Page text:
• You should pop it up, to give yourself more space.
    . . . .

    • Yes. I’ve seen this done. Sloping attic space converted into a fully habitable additional floor. The least intrusive, most cost-effective method of adding lots of living space to your house without creating a towering pop-up . . . although technically it is still a pop-up . . just not one that most people are likely to notice.

  • Most of these spaces have narrow, mini stairways that lead up to them. It’s a great space! Can easily be made into a third floor (pop up) or create vaulted ceilings on the second floor. I’ve seen both done and both are nice. These wardman style homes are the best. Some of the Victorians we have looked at are so damn narrow.

  • All row houses are different, but I have a Wardman with three rooms upstairs. I knocked out the ceiling in the small room, lofted it, and finished the attic above what’s now the master bedroom with lights, flooring, drywall, etc. I had a carpenter build a fixed ladder and it’s now a very awesome room. Plus I get the light in there from the attic window. I don’t have pics on the internet but — forgive my lack of humility — it’s the coolest thing I’ve seen anyone do with their attic and I’m quite proud. I’m not sure if I’ve described it well here. As for the height, I’m 6’2″ and can stand in the middle, but just barely. It’s tight up there, but it’s an enormous storage space if that’s what someone wanted to use it for.

  • I have a pseudo-walkup with a little over 6 feet at the tallest point; great for a kid’s space. Rows that look like mine are rare; I don’t think I’ve seen another block quite like ours. I’ve been “planning” to research the builder for a lifetime.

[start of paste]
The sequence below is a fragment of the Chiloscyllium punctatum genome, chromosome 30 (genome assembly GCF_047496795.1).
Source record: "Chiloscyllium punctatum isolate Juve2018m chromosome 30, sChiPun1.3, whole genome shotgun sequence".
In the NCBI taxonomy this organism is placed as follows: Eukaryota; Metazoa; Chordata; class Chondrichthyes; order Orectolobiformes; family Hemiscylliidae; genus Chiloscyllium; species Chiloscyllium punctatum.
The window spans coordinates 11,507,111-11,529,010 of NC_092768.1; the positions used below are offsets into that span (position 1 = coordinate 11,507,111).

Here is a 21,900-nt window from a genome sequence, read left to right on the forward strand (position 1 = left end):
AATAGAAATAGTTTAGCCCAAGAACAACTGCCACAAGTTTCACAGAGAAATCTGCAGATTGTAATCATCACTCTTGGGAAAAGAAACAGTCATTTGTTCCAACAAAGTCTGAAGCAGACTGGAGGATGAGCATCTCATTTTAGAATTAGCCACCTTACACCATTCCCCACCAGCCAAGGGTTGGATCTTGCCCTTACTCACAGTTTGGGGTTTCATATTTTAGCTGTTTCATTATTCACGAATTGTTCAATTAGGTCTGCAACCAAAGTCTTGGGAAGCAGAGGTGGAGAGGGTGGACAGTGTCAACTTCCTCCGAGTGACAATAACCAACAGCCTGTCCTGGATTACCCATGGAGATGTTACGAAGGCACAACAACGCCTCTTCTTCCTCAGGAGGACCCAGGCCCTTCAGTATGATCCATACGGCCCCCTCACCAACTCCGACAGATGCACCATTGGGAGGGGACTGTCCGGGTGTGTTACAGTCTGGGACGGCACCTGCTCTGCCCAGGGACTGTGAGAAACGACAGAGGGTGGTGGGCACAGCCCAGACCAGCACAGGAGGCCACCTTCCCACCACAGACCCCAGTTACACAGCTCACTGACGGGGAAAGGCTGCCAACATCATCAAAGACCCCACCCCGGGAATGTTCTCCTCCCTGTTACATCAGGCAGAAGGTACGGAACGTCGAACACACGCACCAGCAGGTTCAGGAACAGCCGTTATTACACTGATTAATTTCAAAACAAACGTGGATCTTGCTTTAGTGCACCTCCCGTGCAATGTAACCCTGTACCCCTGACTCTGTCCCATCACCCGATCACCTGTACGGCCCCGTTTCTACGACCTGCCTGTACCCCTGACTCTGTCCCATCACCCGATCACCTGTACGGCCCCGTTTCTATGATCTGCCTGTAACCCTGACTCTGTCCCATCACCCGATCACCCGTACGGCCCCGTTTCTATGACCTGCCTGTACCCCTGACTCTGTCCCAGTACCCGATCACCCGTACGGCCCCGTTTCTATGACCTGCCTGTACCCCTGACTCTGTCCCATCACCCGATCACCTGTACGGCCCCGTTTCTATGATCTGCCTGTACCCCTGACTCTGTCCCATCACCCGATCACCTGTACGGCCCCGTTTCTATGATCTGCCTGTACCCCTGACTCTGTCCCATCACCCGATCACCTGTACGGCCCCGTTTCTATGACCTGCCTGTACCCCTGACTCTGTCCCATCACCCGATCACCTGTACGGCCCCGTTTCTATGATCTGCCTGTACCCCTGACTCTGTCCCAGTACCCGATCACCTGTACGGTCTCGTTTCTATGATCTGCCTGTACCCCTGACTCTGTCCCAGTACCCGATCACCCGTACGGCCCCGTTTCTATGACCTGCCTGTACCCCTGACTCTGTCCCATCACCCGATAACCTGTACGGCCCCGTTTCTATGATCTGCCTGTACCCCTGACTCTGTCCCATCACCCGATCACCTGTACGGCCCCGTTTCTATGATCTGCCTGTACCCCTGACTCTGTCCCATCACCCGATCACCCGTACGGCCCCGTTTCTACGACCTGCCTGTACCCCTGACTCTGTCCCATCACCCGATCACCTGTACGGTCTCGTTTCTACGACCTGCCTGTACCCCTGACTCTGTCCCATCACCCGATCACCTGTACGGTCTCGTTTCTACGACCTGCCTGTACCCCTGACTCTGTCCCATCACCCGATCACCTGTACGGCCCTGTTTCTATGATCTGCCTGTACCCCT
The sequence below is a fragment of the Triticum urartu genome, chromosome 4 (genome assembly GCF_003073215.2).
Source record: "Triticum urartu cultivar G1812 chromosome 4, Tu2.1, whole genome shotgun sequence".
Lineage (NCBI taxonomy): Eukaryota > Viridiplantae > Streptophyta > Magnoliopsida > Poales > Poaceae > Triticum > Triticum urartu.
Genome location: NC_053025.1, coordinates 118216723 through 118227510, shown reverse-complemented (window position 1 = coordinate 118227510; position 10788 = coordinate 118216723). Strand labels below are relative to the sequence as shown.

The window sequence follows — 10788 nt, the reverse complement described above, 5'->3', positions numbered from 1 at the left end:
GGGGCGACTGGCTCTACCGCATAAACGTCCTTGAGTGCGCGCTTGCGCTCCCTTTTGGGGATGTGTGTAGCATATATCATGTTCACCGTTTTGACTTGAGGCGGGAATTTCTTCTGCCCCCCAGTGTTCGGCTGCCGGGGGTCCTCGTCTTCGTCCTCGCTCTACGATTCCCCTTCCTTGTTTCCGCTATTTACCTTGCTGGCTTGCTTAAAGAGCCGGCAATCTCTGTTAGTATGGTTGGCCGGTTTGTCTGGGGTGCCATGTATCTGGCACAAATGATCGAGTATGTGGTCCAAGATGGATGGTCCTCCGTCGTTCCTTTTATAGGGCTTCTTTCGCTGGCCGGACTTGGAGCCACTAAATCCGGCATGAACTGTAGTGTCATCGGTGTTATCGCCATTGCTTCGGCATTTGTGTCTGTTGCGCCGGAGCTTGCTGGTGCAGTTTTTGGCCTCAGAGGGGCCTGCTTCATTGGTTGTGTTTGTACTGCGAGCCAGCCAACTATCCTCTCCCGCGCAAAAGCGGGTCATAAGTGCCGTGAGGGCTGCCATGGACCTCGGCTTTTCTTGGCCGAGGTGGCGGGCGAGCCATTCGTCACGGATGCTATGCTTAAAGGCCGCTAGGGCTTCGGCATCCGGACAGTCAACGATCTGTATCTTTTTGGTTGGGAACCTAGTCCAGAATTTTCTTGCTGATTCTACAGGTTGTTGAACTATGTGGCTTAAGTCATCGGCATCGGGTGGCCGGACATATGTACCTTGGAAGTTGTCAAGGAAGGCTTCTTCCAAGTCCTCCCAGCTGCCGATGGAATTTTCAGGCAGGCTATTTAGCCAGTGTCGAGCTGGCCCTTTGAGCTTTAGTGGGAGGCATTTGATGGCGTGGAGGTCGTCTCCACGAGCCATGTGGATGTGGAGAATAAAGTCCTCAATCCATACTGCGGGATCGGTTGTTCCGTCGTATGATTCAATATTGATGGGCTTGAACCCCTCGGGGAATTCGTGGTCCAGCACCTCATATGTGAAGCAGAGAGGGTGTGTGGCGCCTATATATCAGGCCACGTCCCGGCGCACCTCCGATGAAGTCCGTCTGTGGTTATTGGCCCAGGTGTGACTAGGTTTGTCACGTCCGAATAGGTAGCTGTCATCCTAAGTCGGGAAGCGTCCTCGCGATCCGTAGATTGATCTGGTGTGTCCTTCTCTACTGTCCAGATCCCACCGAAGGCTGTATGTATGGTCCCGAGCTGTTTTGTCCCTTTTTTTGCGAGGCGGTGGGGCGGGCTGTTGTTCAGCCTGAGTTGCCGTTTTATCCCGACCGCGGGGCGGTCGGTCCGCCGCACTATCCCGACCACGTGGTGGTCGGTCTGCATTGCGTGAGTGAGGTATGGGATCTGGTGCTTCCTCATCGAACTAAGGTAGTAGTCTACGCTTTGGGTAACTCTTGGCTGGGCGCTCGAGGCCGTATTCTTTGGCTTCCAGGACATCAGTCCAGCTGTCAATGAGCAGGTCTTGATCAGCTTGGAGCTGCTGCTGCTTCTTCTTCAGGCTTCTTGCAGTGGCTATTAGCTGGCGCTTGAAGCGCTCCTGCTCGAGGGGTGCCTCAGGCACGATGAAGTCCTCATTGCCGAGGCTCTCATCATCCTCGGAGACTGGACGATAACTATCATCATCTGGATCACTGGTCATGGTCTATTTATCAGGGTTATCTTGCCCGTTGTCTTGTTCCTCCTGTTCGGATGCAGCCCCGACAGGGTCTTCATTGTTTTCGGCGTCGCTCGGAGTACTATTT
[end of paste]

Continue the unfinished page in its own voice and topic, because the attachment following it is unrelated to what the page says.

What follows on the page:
• If you haven’t already, consider signing up for one of those House History sessions that the D.C. Humanities Council offers maybe twice a year at the MLK library — very worthwhile!

  • In my renovation I wanted to in which I separated the basement as a legal unit, I wanted to make sure I didn’t give up any of my floor space to mechanical things, so I tucked the water heater up above the little room above the entry and the opened up an area exactly the size of the window down into the second bedroom, there is a ladder from second bedroom up to that opening with access to the water heater side and a storage area on the other side of the window. It isn’t the most convenient storage, but it works. I get the added light in that bedroom and mechanical space and storage.

  • The front part of my attic is a nice finished space for storage. When my kids lived with me, one of them used it for his bedroom. The back of the attic is walled off and has all the duct work for my AC. The steps up to the attic are pretty steep and are more akin to a ladder. Sorta, but I’m grateful for what is a pretty nice space.

  • Mine was too tight for much use, but when I renovated, my A/C guy managed to put the air handler up there. Seems trivial, but it was quite a bonus, because the others I got estimates from wanted to put it in a closet (cutting into valuable storage) or on the roof (which requires renting a crane . . . $$).

  • we live in a rowhouse with an ‘attic’ space that’s connected by a full-size staircase to the rest of the house, but which was built with the ceiling around 6′ 5″ at the front sloping down to about 5′ at the back with a door out to the roof. Very strange that the original architect designed it with such low ceilings but connected it to the rest of the house via the main staircase. After many years of thinking about it and planning, we ‘popped up’ the back of the house but left the front as is, so the pop-up can’t be seen from the street. So, the front is still 6’5″, but the back is now about 10′. We added a bathroom and turned the whole space into a master suite. Huge project but a huge improvement. Here are ‘after’ pics from our architect:

  • Ours is accessible via a pull down ladder and we actually store quite a bit up there. We can stand in the center, where the roof is highest, but it’s easy to move around to get to stored boxes, etc. Our house had been flipped, but I’m glad they left the attic alone and didn’t incorporate it into the master bedroom like other flipped houses I see in our neighborhood.